DACA recipients scored a huge victory in Nevada this week, after Republican Governor Brian Sandoval signed a bill that would allow them to finally be able to pursue their teaching dreams.
Nevada Gov. Brian Sandoval (R) signed a state bill this week allowing some undocumented immigrants with temporary work authorization to receive teaching licenses. The bill is part of Sandoval’s plan for a “new Nevada,” the Associated Press reported.
Uriel Garcia, a 22-year-old undocumented Nevada State College student, would benefit from the bill, which allow immigrants granted temporary legal presence under president’s 2012 Deferred Action for Childhood Arrivals (DACA) program to pursue teaching licenses. Garcia has been “waiting for a couple of years now” to pursue a career as an elementary school special education teacher.
“I need this bill to student-teach,” Garcia told ThinkProgress on Thursday. He explained that he had to stop his college education because he couldn’t fulfill his practicum at Nevada State College, which requires that he get a student teaching license. He expects to begin student teaching in 2016, then to receive his full teaching license by the spring 2017 semester.
“This bill opens the door for me to accomplish my goal of becoming a special education teacher,” Garcia said. “When I came to America from Mexico, a lot of people gave me the support I needed to transition from one culture to another, one language to another, so [that experience] motivated me to be[come] a teacher and do the same thing for other kids.”
But, as Lee notes, Nevada’s Republican leadership seems to give with one hand, and take with the other.
Nevada is one of the 26 states, led by a partisan coalition of Republican Governors and Attorneys General, embroiled in a lawsuit to stop President Obama’s 2014 immigration actions protecting millions of immigrant families from deportation.
As we’ve previously noted, Sandoval is caught between a nativist rock and a demographic hard place. Not only is Sandoval the Latino Governor of the state with the largest Latino population in the nation, but “at least 7.6 percent of Nevadans are undocumented, making it the state with the highest proportion of undocumented immigrants per capita.”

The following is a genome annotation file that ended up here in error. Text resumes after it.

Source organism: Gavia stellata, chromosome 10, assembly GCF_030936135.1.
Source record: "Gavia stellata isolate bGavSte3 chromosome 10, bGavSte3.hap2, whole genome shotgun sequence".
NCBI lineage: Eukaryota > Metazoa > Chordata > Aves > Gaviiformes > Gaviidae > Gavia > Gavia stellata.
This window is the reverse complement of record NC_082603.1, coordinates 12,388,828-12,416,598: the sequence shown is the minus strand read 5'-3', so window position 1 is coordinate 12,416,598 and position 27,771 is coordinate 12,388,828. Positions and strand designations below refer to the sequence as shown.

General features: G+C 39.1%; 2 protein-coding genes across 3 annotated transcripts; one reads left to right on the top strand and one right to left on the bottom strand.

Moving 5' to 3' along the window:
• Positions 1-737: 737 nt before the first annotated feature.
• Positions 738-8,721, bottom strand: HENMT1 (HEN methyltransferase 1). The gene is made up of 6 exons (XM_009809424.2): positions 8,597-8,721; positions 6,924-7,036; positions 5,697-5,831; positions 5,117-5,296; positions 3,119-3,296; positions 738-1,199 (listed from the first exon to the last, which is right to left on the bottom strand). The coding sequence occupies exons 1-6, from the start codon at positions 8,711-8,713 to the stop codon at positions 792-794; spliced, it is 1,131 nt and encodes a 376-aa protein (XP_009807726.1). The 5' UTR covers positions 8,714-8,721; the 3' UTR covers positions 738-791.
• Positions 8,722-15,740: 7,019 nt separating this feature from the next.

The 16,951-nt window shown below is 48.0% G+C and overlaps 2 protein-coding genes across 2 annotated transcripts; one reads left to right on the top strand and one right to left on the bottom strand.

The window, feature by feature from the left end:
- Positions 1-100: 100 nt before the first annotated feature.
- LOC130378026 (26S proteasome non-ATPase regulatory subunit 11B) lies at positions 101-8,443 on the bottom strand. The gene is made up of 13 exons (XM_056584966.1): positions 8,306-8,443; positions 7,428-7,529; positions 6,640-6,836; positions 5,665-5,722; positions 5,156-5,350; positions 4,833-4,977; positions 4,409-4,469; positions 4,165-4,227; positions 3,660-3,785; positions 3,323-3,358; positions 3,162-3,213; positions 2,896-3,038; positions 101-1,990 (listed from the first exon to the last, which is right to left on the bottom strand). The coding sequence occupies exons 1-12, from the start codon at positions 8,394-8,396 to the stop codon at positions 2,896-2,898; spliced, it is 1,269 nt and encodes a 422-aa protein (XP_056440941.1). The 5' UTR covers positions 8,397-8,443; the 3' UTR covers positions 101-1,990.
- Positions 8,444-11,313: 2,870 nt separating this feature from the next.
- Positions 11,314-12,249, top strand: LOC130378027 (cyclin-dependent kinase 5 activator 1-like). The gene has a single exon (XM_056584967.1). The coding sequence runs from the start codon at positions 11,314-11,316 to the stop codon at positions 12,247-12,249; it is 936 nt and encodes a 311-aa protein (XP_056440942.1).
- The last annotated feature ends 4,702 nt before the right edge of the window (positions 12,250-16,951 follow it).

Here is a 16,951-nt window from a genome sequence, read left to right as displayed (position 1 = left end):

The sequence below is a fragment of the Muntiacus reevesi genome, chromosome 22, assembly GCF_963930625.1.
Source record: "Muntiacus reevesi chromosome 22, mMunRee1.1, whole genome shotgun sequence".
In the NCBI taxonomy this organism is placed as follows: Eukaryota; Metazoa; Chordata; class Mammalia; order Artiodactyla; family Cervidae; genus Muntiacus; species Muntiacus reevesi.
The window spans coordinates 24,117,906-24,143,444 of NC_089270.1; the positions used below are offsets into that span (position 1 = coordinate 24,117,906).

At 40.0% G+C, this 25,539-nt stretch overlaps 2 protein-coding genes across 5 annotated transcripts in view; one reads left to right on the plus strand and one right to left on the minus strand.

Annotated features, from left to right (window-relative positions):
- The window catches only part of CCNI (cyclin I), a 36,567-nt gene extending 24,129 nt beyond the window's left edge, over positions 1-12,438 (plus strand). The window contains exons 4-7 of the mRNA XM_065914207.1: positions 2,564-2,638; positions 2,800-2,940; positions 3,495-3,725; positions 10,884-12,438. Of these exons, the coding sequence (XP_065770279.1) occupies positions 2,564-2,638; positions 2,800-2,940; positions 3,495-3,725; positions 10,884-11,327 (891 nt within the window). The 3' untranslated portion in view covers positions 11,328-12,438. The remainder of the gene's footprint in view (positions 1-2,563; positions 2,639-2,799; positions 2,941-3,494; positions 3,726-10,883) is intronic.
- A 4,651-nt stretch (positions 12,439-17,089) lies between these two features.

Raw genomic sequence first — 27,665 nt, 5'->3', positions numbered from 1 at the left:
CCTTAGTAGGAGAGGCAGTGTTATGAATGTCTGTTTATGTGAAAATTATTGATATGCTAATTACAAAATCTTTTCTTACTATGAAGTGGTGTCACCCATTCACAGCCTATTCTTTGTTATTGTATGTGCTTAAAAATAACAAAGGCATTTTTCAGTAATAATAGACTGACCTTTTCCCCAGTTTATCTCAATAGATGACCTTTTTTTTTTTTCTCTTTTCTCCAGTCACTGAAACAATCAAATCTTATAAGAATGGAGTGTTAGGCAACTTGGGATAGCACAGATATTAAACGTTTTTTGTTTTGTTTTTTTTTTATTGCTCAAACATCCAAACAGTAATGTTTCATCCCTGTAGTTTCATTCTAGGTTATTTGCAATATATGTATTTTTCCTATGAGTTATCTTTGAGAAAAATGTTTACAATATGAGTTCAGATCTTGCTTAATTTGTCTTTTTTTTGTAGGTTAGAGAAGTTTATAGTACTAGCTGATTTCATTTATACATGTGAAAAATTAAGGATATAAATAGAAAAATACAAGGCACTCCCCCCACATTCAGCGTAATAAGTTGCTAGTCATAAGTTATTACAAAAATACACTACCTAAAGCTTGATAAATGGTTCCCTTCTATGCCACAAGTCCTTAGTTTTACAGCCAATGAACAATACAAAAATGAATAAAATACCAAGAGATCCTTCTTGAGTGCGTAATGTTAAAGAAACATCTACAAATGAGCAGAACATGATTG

The Immigration Policy Center estimates that DAPA and expanded DACA would protect at least 49,000 of the state’s undocumented immigrants from deportation, in addition to bringing Nevada at least $21 million in additional tax revenue over the next five years.
Astrid Silva, the DREAMer singled out by President Obama during his November 2014 speech announcing his immigration actions, is a Nevada resident herself, and her father would be protected from deportation under DAPA.
However, with both expanded DACA and DAPA on hold after Texas Judge Andrew Hanen’s widely-questioned decision, Astrid’s father — along with millions of other immigrant moms and dads across the nation — hang in legal limbo.
Sandoval has attempted to distance himself from the anti-immigrant lawsuit by placing fault on his Attorney General, Adam Laxalt. But, as Lee writes, Sandoval quite vocally expressed his disapproval of the President’s actions:
“Although Nevada’s Attorney General Adam Laxalt was the one who joined the lawsuit without discussing it with Sandoval, the governor has previously stated that Obama ‘overstepped his authority’ with the executive action.”
Granting DREAMers teaching licenses is a step in a right direction. But Republicans are treading on dangerous ground by attacking their immigrant moms and dads.
And, with all 2016 GOP candidates opposing DAPA and expanded DACA — and Democratic candidate Hillary Clinton ferociously supporting the immigration actions — the GOP’s politically-motivated stunt could ultimately be their 2016 undoing.